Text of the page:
Say you’re cooking in the kitchen. Chances are that your counter has come in contact with residue from raw chicken, steak or other foods that will leave it dirty. So you grab your handy disinfectant wipe to clean the counter and maybe the sink too.
According to a review by the Antimicrobial Resistance and Infection Control, you have to pay attention to how microorganisms can spread or transfer to other surfaces. The removal of bacteria depends on the type of material that the wipe is made out of, the ingredients in the disinfectant solution and the force applied to wipe down the surface.
When it comes to killing bacteria, the surface that gets wiped needs to stay wet for as long as four to 10 minutes — or whatever is instructed on the packaging — in order for the active ingredient in the solution to kill the bacteria. If the wipe isn’t saturated enough to leave the surface wet, there is a chance that it may just prevent the spread of some bacteria, but not kill it.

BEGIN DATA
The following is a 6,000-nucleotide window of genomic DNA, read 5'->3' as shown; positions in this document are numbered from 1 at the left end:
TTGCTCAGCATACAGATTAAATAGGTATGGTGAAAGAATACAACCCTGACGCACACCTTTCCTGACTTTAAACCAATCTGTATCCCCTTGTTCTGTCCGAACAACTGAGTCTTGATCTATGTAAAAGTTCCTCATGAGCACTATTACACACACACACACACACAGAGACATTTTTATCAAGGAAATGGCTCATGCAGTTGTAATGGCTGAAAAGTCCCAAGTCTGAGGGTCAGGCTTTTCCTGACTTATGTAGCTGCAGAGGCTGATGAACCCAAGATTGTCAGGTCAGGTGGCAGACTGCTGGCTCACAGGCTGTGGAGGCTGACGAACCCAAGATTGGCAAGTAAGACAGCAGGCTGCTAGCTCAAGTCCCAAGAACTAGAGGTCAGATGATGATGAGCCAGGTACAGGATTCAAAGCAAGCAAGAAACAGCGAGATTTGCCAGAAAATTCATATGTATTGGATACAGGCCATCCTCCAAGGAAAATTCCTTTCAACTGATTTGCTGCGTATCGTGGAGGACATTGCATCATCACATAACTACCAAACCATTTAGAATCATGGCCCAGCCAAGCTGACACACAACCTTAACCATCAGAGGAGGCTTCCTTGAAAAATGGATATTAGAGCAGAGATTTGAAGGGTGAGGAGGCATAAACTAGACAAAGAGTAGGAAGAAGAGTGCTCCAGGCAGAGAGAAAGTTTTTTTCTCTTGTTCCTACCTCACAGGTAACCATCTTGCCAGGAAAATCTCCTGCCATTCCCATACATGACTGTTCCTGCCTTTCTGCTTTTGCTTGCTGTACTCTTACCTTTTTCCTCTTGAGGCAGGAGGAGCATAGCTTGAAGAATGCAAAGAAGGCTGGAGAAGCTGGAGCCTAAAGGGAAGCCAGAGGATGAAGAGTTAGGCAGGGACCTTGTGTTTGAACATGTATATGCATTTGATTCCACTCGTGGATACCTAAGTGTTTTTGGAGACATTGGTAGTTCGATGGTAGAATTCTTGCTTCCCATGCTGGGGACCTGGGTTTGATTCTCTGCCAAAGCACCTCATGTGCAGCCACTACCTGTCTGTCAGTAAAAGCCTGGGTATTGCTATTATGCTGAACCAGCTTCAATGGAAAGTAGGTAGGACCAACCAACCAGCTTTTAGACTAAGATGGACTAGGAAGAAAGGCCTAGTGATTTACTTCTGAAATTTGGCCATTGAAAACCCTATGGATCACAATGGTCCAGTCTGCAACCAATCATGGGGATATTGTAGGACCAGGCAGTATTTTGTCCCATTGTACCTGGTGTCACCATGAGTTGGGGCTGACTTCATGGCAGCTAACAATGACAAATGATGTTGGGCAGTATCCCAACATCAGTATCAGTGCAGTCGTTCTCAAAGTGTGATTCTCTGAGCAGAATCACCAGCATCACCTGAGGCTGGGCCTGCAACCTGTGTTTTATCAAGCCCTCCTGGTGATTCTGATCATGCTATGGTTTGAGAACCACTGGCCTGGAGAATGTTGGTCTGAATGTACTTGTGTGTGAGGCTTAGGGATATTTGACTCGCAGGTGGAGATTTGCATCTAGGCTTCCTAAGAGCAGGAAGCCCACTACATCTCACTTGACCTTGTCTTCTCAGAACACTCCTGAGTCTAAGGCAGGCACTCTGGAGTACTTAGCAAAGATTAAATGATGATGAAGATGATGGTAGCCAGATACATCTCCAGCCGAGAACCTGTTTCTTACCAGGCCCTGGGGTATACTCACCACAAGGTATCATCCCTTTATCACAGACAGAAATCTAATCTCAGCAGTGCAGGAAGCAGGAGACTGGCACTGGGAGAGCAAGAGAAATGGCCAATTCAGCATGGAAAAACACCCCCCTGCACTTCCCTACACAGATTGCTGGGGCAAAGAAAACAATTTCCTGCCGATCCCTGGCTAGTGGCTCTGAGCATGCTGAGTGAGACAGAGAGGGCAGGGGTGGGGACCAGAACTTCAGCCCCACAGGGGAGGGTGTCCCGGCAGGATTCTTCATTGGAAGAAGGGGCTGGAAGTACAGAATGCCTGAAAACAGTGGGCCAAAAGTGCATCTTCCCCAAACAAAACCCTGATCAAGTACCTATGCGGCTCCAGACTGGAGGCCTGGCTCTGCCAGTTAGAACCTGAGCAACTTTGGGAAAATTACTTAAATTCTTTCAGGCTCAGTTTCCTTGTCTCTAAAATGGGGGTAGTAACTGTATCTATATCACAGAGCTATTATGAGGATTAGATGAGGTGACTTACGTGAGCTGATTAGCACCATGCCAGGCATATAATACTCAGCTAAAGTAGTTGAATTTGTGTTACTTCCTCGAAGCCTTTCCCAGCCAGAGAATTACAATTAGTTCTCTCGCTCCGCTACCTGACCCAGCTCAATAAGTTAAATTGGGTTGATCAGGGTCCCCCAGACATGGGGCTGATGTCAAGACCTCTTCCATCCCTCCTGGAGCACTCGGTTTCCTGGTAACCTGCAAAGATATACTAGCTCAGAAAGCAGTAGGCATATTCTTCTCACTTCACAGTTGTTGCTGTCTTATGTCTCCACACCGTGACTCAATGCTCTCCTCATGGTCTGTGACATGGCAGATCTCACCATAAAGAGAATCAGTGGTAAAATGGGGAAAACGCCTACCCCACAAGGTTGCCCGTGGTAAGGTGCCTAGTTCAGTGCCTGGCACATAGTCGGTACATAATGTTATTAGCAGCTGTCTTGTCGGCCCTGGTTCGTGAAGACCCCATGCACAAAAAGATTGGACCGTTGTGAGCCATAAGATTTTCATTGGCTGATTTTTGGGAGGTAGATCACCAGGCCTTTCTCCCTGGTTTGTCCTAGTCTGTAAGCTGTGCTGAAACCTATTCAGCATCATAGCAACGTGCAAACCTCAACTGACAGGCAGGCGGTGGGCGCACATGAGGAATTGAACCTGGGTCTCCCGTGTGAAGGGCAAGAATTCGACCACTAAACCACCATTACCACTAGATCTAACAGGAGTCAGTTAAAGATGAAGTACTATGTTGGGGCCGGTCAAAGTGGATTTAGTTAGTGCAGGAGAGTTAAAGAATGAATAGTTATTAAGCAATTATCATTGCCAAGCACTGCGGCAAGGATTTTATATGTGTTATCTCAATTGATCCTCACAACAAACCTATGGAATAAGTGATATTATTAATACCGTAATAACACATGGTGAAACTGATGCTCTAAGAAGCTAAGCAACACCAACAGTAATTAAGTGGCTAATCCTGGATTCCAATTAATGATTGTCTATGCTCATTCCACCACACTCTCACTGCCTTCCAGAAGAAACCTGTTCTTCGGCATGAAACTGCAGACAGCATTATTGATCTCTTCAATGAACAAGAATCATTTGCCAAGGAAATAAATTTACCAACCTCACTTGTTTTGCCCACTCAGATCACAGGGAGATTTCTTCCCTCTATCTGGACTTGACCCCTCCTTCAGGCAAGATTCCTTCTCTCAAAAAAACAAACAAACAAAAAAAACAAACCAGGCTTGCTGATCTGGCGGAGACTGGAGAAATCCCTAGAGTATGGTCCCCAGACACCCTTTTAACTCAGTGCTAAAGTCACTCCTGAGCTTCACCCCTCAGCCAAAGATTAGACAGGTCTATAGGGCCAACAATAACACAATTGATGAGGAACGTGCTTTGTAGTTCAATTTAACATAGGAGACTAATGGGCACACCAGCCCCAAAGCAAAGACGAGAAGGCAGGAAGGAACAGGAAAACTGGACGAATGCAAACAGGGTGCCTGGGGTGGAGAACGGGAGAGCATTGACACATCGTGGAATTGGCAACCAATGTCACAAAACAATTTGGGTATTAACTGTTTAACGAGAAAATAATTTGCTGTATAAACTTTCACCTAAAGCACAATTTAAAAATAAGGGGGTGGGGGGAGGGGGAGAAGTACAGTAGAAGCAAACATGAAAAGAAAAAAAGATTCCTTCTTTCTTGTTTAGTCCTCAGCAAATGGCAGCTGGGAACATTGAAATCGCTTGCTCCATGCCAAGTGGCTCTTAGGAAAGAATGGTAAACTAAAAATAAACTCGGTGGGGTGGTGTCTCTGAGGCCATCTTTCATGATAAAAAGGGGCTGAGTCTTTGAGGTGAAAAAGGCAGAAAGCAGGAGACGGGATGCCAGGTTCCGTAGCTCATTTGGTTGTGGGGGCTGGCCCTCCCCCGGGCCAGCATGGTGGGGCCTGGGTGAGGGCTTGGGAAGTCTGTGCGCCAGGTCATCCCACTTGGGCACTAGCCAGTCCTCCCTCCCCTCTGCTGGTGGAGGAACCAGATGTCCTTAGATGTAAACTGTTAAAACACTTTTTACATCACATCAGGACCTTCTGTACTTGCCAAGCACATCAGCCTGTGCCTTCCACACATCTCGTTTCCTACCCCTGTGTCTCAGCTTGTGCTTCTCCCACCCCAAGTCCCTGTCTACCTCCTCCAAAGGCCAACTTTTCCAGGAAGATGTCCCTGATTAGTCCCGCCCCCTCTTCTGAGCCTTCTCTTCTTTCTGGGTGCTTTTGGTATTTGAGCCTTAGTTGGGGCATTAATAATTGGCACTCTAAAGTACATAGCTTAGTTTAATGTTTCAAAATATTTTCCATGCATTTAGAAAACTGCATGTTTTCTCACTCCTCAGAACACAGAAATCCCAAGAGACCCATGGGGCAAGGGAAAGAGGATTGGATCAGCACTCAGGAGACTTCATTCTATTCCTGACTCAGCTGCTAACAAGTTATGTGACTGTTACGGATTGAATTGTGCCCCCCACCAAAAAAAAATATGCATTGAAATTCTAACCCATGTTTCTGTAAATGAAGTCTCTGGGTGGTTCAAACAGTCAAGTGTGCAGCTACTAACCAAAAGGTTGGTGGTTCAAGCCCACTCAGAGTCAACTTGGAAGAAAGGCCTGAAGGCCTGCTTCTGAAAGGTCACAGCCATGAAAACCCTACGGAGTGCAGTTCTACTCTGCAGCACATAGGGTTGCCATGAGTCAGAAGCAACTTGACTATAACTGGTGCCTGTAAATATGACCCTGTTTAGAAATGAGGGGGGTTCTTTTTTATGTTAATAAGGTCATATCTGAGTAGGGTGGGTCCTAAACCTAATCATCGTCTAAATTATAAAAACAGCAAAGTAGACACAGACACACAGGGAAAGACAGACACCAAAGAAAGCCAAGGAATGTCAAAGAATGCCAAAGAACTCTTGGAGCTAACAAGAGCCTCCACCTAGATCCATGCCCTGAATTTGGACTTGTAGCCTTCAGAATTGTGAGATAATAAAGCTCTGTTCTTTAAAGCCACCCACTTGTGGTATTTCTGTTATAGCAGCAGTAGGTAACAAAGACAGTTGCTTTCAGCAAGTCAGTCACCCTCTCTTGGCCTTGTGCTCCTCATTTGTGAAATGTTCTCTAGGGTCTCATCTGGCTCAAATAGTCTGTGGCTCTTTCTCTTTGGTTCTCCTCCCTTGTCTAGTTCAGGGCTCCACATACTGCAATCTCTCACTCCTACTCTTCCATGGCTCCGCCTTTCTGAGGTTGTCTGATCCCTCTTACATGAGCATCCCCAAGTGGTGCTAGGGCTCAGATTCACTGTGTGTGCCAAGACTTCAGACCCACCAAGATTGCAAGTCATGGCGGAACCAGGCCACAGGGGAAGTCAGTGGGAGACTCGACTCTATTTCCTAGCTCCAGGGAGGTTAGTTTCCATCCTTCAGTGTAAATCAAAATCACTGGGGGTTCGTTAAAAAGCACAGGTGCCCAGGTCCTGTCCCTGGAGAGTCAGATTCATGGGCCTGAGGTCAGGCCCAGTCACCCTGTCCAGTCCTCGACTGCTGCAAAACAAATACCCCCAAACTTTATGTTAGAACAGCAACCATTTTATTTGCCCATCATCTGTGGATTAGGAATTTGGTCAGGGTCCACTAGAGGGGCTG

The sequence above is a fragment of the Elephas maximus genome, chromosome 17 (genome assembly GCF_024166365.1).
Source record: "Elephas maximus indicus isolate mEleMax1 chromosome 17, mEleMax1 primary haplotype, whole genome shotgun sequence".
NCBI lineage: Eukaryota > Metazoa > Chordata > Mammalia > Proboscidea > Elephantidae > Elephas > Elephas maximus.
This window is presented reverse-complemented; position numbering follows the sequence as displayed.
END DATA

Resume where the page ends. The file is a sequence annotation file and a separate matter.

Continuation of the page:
Not all the bacteria you may find in the dirtiest places in your home are the same. Different bacteria are made up of different cell compositions. So depending on the chemical mixture in the wipe solution, some bacteria can be affected right away, while others may take a while.
To help prevent the spread of contamination, it is recommended that you use one wipe to clean in one direction. One wipe can clean about the size of a standard copy paper. So if you start to clean your countertop then move to wipe down your oven and then your microwave with the same wipe, bacteria can easily be spread. Depending on the size, each surface may require multiple wipes, especially those spots you never think to clean (but should). While you’re making sure your home stays clean and fresh, you should also find out how often you should change your kitchen sponge and other household items.